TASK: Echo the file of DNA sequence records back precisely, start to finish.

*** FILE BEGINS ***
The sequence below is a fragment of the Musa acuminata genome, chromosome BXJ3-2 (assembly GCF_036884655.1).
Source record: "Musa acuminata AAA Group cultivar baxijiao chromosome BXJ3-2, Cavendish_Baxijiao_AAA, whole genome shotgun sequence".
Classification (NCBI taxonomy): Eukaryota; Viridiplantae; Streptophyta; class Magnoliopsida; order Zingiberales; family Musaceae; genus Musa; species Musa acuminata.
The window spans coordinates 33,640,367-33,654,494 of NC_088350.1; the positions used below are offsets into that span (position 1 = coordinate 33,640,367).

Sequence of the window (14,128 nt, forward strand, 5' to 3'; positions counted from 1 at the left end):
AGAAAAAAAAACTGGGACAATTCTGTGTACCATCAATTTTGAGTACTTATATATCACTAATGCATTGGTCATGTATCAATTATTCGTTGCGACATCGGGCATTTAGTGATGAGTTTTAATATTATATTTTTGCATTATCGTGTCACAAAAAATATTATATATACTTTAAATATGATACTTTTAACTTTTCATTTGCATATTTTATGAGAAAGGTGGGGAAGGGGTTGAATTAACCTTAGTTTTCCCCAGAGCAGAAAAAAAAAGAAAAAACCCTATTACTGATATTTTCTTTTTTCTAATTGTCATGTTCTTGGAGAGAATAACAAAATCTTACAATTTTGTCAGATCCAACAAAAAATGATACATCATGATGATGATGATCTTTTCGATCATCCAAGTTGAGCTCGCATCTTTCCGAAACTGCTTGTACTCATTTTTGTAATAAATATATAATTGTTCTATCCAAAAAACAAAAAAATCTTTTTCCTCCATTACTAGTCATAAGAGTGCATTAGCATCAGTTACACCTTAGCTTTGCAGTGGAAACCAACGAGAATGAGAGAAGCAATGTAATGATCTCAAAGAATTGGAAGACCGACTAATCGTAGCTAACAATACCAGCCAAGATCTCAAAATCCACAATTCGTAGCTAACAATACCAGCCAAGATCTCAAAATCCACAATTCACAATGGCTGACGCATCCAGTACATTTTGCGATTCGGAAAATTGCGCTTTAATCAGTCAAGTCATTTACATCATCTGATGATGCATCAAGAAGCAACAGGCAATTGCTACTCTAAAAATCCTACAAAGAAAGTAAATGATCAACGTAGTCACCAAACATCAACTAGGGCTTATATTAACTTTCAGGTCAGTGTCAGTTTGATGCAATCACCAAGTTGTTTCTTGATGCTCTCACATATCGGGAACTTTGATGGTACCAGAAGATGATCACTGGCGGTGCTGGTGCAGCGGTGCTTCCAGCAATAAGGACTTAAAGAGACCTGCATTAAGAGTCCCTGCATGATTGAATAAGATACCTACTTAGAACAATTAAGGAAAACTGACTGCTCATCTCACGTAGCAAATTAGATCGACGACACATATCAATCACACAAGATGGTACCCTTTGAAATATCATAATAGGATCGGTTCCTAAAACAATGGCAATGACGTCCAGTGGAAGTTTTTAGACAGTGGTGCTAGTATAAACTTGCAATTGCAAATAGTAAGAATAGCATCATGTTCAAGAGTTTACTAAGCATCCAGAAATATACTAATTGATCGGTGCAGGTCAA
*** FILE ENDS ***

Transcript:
The sequence below is a fragment of the Musa acuminata genome, chromosome BXJ3-2 (assembly GCF_036884655.1).
Source record: "Musa acuminata AAA Group cultivar baxijiao chromosome BXJ3-2, Cavendish_Baxijiao_AAA, whole genome shotgun sequence".
Classification (NCBI taxonomy): Eukaryota; Viridiplantae; Streptophyta; class Magnoliopsida; order Zingiberales; family Musaceae; genus Musa; species Musa acuminata.
The window spans coordinates 33,640,367-33,654,494 of NC_088350.1; the positions used below are offsets into that span (position 1 = coordinate 33,640,367).

Sequence of the window (14,128 nt, forward strand, 5' to 3'; positions counted from 1 at the left end):
AGAAAAAAAAACTGGGACAATTCTGTGTACCATCAATTTTGAGTACTTATATATCACTAATGCATTGGTCATGTATCAATTATTCGTTGCGACATCGGGCATTTAGTGATGAGTTTTAATATTATATTTTTGCATTATCGTGTCACAAAAAATATTATATATACTTTAAATATGATACTTTTAACTTTTCATTTGCATATTTTATGAGAAAGGTGGGGAAGGGGTTGAATTAACCTTAGTTTTCCCCAGAGCAGAAAAAAAAAGAAAAAACCCTATTACTGATATTTTCTTTTTTCTAATTGTCATGTTCTTGGAGAGAATAACAAAATCTTACAATTTTGTCAGATCCAACAAAAAATGATACATCATGATGATGATGATCTTTTCGATCATCCAAGTTGAGCTCGCATCTTTCCGAAACTGCTTGTACTCATTTTTGTAATAAATATATAATTGTTCTATCCAAAAAACAAAAAAATCTTTTTCCTCCATTACTAGTCATAAGAGTGCATTAGCATCAGTTACACCTTAGCTTTGCAGTGGAAACCAACGAGAATGAGAGAAGCAATGTAATGATCTCAAAGAATTGGAAGACCGACTAATCGTAGCTAACAATACCAGCCAAGATCTCAAAATCCACAATTCGTAGCTAACAATACCAGCCAAGATCTCAAAATCCACAATTCACAATGGCTGACGCATCCAGTACATTTTGCGATTCGGAAAATTGCGCTTTAATCAGTCAAGTCATTTACATCATCTGATGATGCATCAAGAAGCAACAGGCAATTGCTACTCTAAAAATCCTACAAAGAAAGTAAATGATCAACGTAGTCACCAAACATCAACTAGGGCTTATATTAACTTTCAGGTCAGTGTCAGTTTGATGCAATCACCAAGTTGTTTCTTGATGCTCTCACATATCGGGAACTTTGATGGTACCAGAAGATGATCACTGGCGGTGCTGGTGCAGCGGTGCTTCCAGCAATAAGGACTTAAAGAGACCTGCATTAAGAGTCCCTGCATGATTGAATAAGATACCTACTTAGAACAATTAAGGAAAACTGACTGCTCATCTCACGTAGCAAATTAGATCGACGACACATATCAATCACACAAGATGGTACCCTTTGAAATATCATAATAGGATCGGTTCCTAAAACAATGGCAATGACGTCCAGTGGAAGTTTTTAGACAGTGGTGCTAGTATAAACTTGCAATTGCAAATAGTAAGAATAGCATCATGTTCAAGAGTTTACTAAGCATCCAGAAATATACTAATTGATCGGTGCAGGTCAA